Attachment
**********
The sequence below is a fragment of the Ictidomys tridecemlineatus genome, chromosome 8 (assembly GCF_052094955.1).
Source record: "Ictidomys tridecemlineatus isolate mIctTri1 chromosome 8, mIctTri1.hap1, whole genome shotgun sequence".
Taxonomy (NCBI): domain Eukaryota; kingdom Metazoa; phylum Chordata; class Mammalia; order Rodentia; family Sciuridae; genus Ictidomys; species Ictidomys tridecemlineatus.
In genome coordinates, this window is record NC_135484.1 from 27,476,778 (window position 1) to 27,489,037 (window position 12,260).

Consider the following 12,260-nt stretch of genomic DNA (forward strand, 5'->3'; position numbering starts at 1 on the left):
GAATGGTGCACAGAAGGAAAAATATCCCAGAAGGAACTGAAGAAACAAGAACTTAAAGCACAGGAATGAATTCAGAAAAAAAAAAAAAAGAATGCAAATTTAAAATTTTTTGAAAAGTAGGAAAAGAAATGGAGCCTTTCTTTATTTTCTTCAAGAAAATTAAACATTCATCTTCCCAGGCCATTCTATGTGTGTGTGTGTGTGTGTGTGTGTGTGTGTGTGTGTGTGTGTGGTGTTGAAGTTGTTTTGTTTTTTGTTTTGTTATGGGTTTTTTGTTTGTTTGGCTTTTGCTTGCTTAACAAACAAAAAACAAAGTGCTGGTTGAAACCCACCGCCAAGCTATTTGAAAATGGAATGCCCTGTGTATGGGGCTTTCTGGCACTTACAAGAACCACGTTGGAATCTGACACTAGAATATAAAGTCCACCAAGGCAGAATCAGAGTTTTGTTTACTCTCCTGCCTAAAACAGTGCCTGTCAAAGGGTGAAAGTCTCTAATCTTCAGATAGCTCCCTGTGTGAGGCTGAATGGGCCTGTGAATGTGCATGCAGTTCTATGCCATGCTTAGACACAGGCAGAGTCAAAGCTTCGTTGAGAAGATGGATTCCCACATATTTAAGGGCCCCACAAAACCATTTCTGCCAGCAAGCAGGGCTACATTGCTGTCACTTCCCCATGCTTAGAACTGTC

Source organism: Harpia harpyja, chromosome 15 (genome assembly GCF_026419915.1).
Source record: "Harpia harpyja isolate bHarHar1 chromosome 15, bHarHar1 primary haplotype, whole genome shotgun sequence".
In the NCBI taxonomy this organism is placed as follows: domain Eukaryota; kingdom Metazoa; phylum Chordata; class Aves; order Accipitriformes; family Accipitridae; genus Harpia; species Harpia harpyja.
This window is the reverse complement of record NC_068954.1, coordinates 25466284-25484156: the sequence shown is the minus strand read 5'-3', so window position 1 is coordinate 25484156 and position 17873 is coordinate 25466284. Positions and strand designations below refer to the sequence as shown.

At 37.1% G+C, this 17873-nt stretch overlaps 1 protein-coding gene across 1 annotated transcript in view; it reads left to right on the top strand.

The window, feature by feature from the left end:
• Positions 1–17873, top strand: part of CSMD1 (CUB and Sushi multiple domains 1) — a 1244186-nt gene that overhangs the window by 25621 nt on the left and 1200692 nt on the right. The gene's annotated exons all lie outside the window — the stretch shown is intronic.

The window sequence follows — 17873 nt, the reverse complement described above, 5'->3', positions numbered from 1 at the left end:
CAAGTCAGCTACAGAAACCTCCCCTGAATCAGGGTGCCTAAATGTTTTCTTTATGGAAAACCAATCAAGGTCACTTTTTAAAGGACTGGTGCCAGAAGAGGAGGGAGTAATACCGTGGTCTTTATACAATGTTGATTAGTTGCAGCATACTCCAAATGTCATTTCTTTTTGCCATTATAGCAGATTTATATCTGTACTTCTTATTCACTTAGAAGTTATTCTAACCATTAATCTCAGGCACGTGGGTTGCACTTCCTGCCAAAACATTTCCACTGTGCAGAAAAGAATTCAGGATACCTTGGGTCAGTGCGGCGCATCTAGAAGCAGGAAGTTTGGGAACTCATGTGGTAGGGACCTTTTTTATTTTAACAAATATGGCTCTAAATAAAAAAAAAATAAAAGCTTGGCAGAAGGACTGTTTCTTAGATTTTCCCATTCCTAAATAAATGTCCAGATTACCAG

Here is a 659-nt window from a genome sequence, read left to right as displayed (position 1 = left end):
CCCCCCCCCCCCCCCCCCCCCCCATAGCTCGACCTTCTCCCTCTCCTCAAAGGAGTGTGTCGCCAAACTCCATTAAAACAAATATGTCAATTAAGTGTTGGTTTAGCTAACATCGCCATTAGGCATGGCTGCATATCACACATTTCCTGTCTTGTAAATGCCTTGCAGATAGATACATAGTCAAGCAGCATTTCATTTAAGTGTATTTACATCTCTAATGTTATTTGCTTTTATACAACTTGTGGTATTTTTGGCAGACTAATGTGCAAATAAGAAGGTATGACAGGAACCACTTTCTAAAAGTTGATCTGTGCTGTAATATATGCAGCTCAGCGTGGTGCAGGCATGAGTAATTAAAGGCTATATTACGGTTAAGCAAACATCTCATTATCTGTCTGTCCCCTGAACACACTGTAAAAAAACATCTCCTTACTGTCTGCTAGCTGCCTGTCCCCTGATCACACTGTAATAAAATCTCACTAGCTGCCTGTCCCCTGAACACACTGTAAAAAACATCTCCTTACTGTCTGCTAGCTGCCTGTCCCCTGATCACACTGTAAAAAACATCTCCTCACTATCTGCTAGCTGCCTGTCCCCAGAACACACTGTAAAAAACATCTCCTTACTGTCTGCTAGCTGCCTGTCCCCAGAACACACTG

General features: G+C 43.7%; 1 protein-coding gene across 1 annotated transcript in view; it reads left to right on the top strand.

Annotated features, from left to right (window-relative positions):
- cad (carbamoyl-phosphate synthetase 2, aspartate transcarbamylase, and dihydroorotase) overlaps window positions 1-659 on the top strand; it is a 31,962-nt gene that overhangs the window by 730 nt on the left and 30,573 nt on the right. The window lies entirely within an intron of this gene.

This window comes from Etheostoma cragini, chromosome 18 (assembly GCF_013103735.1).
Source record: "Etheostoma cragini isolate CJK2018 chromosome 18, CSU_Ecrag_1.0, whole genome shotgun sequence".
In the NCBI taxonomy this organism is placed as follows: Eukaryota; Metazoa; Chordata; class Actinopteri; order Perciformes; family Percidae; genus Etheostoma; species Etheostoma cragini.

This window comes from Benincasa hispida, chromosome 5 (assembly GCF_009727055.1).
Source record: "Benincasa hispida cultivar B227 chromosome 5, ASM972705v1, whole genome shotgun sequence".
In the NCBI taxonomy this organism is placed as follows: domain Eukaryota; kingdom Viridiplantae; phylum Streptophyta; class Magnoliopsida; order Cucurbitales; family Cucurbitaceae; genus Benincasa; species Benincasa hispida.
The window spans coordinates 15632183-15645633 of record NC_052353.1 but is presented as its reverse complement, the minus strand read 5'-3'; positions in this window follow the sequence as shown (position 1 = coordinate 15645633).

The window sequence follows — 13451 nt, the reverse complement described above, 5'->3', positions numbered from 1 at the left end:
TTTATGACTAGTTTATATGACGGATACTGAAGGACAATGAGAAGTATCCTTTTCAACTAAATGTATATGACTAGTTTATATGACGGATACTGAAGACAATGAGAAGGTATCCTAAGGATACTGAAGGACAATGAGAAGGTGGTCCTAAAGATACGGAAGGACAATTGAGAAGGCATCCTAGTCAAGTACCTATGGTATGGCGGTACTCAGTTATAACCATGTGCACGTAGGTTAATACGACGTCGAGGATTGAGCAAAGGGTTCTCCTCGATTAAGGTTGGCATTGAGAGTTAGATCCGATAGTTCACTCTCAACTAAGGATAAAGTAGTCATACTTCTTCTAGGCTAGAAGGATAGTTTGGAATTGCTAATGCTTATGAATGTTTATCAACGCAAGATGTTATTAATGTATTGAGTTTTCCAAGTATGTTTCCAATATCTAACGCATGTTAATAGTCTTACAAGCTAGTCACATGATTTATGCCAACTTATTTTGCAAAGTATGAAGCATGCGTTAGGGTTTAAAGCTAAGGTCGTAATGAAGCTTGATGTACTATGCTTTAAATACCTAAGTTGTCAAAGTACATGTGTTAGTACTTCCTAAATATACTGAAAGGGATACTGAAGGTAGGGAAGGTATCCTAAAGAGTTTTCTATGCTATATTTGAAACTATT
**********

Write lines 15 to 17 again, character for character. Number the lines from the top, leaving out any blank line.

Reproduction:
CAAGTCAGCTACAGAAACCTCCCCTGAATCAGGGTGCCTAAATGTTTTCTTTATGGAAAACCAATCAAGGTCACTTTTTAAAGGACTGGTGCCAGAAGAGGAGGGAGTAATACCGTGGTCTTTATACAATGTTGATTAGTTGCAGCATACTCCAAATGTCATTTCTTTTTGCCATTATAGCAGATTTATATCTGTACTTCTTATTCACTTAGAAGTTATTCTAACCATTAATCTCAGGCACGTGGGTTGCACTTCCTGCCAAAACATTTCCACTGTGCAGAAAAGAATTCAGGATACCTTGGGTCAGTGCGGCGCATCTAGAAGCAGGAAGTTTGGGAACTCATGTGGTAGGGACCTTTTTTATTTTAACAAATATGGCTCTAAATAAAAAAAAAATAAAAGCTTGGCAGAAGGACTGTTTCTTAGATTTTCCCATTCCTAAATAAATGTCCAGATTACCAG

Here is a 659-nt window from a genome sequence, read left to right as displayed (position 1 = left end):
CCCCCCCCCCCCCCCCCCCCCCCATAGCTCGACCTTCTCCCTCTCCTCAAAGGAGTGTGTCGCCAAACTCCATTAAAACAAATATGTCAATTAAGTGTTGGTTTAGCTAACATCGCCATTAGGCATGGCTGCATATCACACATTTCCTGTCTTGTAAATGCCTTGCAGATAGATACATAGTCAAGCAGCATTTCATTTAAGTGTATTTACATCTCTAATGTTATTTGCTTTTATACAACTTGTGGTATTTTTGGCAGACTAATGTGCAAATAAGAAGGTATGACAGGAACCACTTTCTAAAAGTTGATCTGTGCTGTAATATATGCAGCTCAGCGTGGTGCAGGCATGAGTAATTAAAGGCTATATTACGGTTAAGCAAACATCTCATTATCTGTCTGTCCCCTGAACACACTGTAAAAAAACATCTCCTTACTGTCTGCTAGCTGCCTGTCCCCTGATCACACTGTAATAAAATCTCACTAGCTGCCTGTCCCCTGAACACACTGTAAAAAACATCTCCTTACTGTCTGCTAGCTGCCTGTCCCCTGATCACACTGTAAAAAACATCTCCTCACTATCTGCTAGCTGCCTGTCCCCAGAACACACTGTAAAAAACATCTCCTTACTGTCTGCTAGCTGCCTGTCCCCAGAACACACTG